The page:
Jussi Laako | 11 Dec 22:58 2009
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Re: Fwd: Audio recording bitdepth

On 12/11/2009 10:30 PM, fons <at> kokkinizita.net wrote:
> You mean fig 20 in the data sheet ? That is noise *density*.

No, more like fig 22 and fig 23, -144 dBFS signal is still clearly visible.

> Again this must be a noise density in an unspecified BW,
> hence meaningless.

I would ask you to read the text in their white paper:
http://www.esstech.com/PDF/sabrewp.pdf

According to their docs, THD is the limiting factor in THD+N figures.

> This will produce a thermal noise of -126 dBV at room
> temperature.

Thermal noise is not flat spectrum. Noise density matters. Absolute
level doesn't matter. For analog parts, it's no too hard to reach 0.9
nV/sqrt(Hz) noise.

Just think how much gain there is already involved with low-output MC
phono cartridges. And still very good _subjective_ SNR is possible.
fons | 11 Dec 23:21 2009
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Re: Fwd: Audio recording bitdepth

On Fri, Dec 11, 2009 at 11:58:56PM +0200, Jussi Laako wrote:

> For analog parts, it's no too hard to reach 0.9
> nV/sqrt(Hz) noise.

Could be, but it won't help you with a source impedance
of 781 ohm such as the ES9008, as the source itself will
contribute 3.5nV/sqrt(Hz) or around 12 dB more.

Ciao,

--

-- 
FA
Jussi Laako | 11 Dec 23:56 2009
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Re: Fwd: Audio recording bitdepth

On 12/12/2009 12:21 AM, fons <at> kokkinizita.net wrote:
> Could be, but it won't help you with a source impedance
> of 781 ohm such as the ES9008, as the source itself will
> contribute 3.5nV/sqrt(Hz) or around 12 dB more.

I don't know about source impedance of ES9008 or especially ES9018 which
is the 32-bit part, since the only information I have is the web page
and the white paper. For ES9018 the web page states 135 dB DNR in mono
mode (two converters parallel).

One can easily connect several converters in parallel to improve the
figure, like Accuphase for example does in their converters.

In suitable conditions ear is pretty good on digging out disturbing
distortions out of the "absolute" noise background. Like low-level DAC
non-linearities.
Jussi Laako | 10 Dec 20:51 2009
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Re: Fwd: Audio recording bitdepth

On 12/10/2009 12:37 PM, fons <at> kokkinizita.net wrote:
> No need to panic about that. Jaaa's sine generator uses
> a 4096 point LUT with linear interpolation. The highest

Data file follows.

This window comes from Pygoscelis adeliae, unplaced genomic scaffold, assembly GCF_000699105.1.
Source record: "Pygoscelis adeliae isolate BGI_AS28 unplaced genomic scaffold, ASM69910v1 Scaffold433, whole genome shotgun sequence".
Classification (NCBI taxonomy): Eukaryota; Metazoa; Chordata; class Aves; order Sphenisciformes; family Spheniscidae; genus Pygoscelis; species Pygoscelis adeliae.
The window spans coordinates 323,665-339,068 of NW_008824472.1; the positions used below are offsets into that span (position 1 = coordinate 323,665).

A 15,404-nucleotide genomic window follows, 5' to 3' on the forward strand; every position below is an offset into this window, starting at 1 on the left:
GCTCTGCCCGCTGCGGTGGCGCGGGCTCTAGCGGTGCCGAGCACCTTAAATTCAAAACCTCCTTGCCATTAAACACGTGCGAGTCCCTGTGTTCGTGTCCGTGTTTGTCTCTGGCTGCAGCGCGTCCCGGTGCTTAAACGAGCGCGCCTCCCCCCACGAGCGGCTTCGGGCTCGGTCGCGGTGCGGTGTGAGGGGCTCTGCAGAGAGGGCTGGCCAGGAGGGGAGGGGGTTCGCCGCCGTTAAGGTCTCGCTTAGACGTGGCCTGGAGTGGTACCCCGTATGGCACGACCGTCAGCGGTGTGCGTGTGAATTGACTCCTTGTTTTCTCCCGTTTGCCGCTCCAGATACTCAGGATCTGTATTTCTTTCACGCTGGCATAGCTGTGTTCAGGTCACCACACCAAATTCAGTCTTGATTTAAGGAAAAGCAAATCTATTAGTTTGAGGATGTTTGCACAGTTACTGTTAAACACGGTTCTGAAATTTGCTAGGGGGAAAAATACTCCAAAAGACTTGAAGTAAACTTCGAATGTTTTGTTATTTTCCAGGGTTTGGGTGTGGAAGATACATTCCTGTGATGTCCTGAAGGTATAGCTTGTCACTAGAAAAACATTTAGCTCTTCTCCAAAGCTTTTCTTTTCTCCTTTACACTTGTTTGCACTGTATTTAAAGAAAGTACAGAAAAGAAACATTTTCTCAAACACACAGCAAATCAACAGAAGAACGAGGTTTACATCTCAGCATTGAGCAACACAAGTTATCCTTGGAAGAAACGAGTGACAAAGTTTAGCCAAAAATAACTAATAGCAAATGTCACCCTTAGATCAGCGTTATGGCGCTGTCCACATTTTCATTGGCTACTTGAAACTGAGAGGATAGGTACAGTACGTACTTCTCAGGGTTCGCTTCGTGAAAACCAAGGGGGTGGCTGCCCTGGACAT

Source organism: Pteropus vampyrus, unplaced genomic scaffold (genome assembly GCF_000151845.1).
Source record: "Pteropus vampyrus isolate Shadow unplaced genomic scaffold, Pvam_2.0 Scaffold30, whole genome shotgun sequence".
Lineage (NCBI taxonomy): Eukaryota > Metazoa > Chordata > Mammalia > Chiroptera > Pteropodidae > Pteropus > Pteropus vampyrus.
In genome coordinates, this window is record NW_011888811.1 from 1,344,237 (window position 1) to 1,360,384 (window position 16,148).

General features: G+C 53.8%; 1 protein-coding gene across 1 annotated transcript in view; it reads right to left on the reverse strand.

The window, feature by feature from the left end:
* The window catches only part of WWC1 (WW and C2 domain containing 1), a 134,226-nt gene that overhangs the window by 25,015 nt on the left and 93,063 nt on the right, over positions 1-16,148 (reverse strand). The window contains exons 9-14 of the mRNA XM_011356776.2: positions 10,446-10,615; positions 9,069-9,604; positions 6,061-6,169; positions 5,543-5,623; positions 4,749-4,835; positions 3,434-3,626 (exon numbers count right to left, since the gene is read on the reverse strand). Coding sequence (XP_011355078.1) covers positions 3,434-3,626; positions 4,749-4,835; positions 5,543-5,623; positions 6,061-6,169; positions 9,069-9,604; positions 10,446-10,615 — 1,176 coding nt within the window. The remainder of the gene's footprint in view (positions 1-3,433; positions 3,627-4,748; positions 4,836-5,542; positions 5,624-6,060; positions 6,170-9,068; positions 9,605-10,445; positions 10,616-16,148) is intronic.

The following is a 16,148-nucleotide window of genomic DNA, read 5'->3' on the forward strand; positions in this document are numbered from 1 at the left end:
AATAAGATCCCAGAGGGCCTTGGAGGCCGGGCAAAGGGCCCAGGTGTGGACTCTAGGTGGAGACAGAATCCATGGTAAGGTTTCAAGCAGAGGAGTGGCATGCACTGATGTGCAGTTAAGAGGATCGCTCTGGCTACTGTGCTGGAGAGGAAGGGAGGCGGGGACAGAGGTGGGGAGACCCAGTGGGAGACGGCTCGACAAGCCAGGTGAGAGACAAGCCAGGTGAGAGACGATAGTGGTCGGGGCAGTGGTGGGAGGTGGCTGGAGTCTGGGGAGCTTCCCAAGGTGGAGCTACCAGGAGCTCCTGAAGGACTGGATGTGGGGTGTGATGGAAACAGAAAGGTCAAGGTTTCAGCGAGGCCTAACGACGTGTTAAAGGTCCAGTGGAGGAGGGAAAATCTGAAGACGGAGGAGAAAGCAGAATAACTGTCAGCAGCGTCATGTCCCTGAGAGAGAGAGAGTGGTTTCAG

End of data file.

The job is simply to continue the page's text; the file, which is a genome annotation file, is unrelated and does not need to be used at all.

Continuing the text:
> spurious I've ever seen is -144 dB below the sine level.

And on recent x86, FPU can do the calculations internally using 80 or
128 bit resolution and the result is just rounded in the end...

> Replacing this by just sinf() improves this to -150 dB,
> and using -ffast-math doesn't change that result.
> This is perfectly consistent with the precision of the
> float type - given that precision you can't do better.

Actually, you can if the used bandwidth is less than Nyquist.
fons | 10 Dec 22:07 2009
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Re: Fwd: Audio recording bitdepth

On Thu, Dec 10, 2009 at 09:51:07PM +0200, Jussi Laako wrote:

> > Replacing this by just sinf() improves this to -150 dB,
> > and using -ffast-math doesn't change that result.
> > This is perfectly consistent with the precision of the
> > float type - given that precision you can't do better.
> 
> Actually, you can if the used bandwidth is less than Nyquist.

We're probably talking about different things here. 
But you could try to explain.

Ciao,

--

-- 
FA
Jussi Laako | 10 Dec 08:24 2009
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Re: Fwd: Audio recording bitdepth

On 12/10/2009 04:50 AM, Paul Davis wrote:
> * Bjorn claims that when A/D converters clip around -.5 dBFS, that
> it's equivalent to (2^n)-.5, which is completely false.  This clipping
> happens entirely in the analog domain, before quantization to digital
> codes, so it is not equivalent to (2^n)-.5 because the converter is
> still based on 2^n.  What happens before the A/D conversion cannot be
> precisely equated to binary math.  These comments show a lack of
> understanding of the A/D process as well as mathematics.

This is a bit incorrect for any delta-sigma converter which are not
purely 2^n converters. Signals CAN actually clip also in the digital
domain inside the ADC converter chip. As well as actually also in DAC...

This because the converter is actually functioning in PDM or some kind
of mixed PCM-PDM mode and the modulation limits are more complicated
than just purely signal level.

Gmane